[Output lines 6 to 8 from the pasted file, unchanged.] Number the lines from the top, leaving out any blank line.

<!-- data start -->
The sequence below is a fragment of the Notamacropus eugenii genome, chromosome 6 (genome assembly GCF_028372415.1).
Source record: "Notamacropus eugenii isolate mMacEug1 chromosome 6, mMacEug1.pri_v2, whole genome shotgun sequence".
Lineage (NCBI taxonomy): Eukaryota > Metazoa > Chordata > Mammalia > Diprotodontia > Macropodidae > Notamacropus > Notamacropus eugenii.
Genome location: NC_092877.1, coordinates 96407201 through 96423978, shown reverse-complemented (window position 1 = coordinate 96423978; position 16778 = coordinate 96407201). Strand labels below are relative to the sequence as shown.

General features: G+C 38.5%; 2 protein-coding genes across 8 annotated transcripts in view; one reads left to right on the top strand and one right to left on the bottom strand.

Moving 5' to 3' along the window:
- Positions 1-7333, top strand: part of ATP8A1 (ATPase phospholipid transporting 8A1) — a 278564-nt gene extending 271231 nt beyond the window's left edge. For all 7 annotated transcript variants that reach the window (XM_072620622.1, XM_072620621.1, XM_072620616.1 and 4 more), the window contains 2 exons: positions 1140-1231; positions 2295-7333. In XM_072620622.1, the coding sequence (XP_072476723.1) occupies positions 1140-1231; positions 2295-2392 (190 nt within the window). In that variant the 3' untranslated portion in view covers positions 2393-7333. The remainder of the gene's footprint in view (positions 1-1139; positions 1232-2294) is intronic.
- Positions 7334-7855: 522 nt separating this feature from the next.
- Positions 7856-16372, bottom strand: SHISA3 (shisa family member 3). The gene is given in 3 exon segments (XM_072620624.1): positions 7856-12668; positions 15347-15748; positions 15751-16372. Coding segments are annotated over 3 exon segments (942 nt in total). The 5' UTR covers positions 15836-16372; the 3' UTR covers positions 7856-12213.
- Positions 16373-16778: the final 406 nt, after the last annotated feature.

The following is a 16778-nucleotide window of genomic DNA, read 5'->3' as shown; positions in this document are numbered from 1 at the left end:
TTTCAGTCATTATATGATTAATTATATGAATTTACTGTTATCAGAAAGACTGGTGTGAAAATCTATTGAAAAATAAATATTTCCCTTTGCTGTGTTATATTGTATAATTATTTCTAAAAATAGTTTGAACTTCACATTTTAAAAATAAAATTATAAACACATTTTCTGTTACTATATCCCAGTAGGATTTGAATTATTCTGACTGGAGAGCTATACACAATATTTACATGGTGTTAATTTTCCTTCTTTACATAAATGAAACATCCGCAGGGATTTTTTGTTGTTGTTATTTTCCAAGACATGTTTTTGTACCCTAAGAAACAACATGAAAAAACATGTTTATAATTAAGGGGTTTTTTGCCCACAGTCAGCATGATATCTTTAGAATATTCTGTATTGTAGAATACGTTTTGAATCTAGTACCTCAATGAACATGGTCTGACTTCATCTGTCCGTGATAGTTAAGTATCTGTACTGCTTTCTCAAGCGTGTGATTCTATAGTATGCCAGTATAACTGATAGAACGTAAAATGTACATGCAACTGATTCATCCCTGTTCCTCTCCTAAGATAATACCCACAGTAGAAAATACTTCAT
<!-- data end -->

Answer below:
Moving 5' to 3' along the window:
- Positions 1-7333, top strand: part of ATP8A1 (ATPase phospholipid transporting 8A1) — a 278564-nt gene extending 271231 nt beyond the window's left edge. For all 7 annotated transcript variants that reach the window (XM_072620622.1, XM_072620621.1, XM_072620616.1 and 4 more), the window contains 2 exons: positions 1140-1231; positions 2295-7333. In XM_072620622.1, the coding sequence (XP_072476723.1) occupies positions 1140-1231; positions 2295-2392 (190 nt within the window). In that variant the 3' untranslated portion in view covers positions 2393-7333. The remainder of the gene's footprint in view (positions 1-1139; positions 1232-2294) is intronic.
- Positions 7334-7855: 522 nt separating this feature from the next.